After several days of chomping our way through glorious Balinese dishes, we decided to up it a notch and spend a morning learning what goes into these culinary wonders!
Payuk Bali Cooking Class offers a holistic tour into the average Balinese woman’s morning ritual. We were picked up at 8 a.m. and brought to the Ubud Market, where we were introduced to the staple ingredients used in their everyday cooking. It’s an exciting sight to see the locals haggling with the vendors for the best rates on the most vibrant of eggplants and the juiciest of rambutans!
After the market, we’re brought to a quick pit-stop by the paddy fields. A quick briefing sheds light to us on the connection between ducks and paddy fields in Bali. Turns out, these ducks are placed in areas to be regrown with paddy crops; the ducks peck away at the harvest leftovers and their droppings act as a natural fertilizer for the next planting season. Also, it’s pretty cool to see the natural spring water from the mountain being used as the water source for the paddy! The Balinese sure do natural best =)
Then, we are welcomed into a traditional Balinese home. Armed with a refreshing welcome drink, we settle down in the front courtyard to learn the art of making the omnipresent offering. Ours turned out rather haphazard, and it reminds us of just how much order and grace go into the everyday life of a Balinese.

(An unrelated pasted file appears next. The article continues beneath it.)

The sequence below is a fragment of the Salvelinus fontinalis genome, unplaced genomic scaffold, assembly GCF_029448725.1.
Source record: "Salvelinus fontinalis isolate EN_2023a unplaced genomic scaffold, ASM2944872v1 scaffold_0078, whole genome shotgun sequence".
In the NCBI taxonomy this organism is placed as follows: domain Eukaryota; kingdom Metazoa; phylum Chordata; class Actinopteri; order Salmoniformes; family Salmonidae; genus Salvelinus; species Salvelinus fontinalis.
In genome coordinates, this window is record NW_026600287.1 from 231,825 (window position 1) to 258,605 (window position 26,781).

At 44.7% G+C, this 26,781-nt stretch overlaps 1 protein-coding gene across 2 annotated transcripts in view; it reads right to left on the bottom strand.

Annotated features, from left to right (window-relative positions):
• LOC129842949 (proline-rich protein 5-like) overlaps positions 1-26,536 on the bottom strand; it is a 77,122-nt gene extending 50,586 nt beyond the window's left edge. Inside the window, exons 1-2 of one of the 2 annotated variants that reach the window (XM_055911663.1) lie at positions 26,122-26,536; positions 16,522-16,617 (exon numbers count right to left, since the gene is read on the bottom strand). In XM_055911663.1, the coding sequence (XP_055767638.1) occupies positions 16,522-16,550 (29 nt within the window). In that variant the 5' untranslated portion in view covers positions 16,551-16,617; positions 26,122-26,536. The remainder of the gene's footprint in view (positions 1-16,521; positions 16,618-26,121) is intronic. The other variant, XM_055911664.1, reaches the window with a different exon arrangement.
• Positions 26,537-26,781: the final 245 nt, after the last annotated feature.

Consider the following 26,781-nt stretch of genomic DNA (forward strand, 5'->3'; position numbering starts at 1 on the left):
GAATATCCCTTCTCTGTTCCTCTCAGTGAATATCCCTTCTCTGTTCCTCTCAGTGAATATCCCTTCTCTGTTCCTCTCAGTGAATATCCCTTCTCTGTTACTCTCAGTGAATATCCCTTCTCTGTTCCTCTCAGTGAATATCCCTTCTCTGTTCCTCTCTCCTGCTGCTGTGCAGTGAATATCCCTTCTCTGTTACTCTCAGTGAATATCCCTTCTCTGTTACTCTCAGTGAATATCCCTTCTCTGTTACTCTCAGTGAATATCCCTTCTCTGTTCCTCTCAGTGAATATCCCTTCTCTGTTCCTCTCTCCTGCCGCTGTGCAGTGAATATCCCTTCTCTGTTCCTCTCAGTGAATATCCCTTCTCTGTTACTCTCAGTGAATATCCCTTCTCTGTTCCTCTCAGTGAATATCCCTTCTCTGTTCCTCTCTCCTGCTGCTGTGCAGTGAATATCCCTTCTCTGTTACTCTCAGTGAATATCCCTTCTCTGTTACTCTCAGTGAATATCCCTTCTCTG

Since coconut oil plays a central role in Balinese cooking, we were also introduced to the process of making your own coconut oil. Their tips on how to make the best coconut oil are much helpful, but due to the tediousness of the process, looks like we’ll still be getting our supplies from our local organic store for now =P
Moving on to the highlight of the morning: food preparation! The standard menu involves fried chicken as well as chicken soup, but they gladly cater to vegetarian requests, and so our tasks of the day involved cooking the below dishes:
- Base Gede (the mother of all Balinese spice mixes)
- Nasi Kuning (Yellow Rice)
- Gado Gado (Indonesian Salad with Peanut Sauce)
- Cram Cam (Clear Fish Soup with Vegetables)
- Sate Lilit (Grilled Fish Skewers)
- Deep Fried Tempe with a Sticky Sweet Glaze
- Kolak Pisang (Braised Bananas in Palm Sugar)
And it’s great to be able to do all this in such a serene kitchen. The open-air space is located in a lush, green garden.
No blenders and food processors allowed! Everything is chopped, ground and minced by hand.
Mincing tuna the traditional way!
Kind Wayan showing us the ropes on grinding spices.
And lastly comes the best part: LUNCH! All the food we cooked turned out superb (if we do say so ourselves! Haha) and best of all, the recipes are easily repeated for our use back in our own kitchens! At the end of the day, you can take home their recipe print outs, for future reference.
Gado Gado with Peanut Sauce
Deep Fried Tempe
What a meal!
The cooking class costs IDR 350,000 per person (approximately RM98), which includes pick-up and drop-off at your hotel in Ubud, in addition to all the activities mentioned above. Lucky for us, we were the only ones joining the cooking class for the day (since January is low tourist season) and had the class all to ourselves =)
For further information on the cooking class, do check out their website at www.payukbali.com. For reviews on the class, their page on TripAdvisor should come in handy. They are also highly responsive via email, and can be contacted at firstname.lastname@example.org.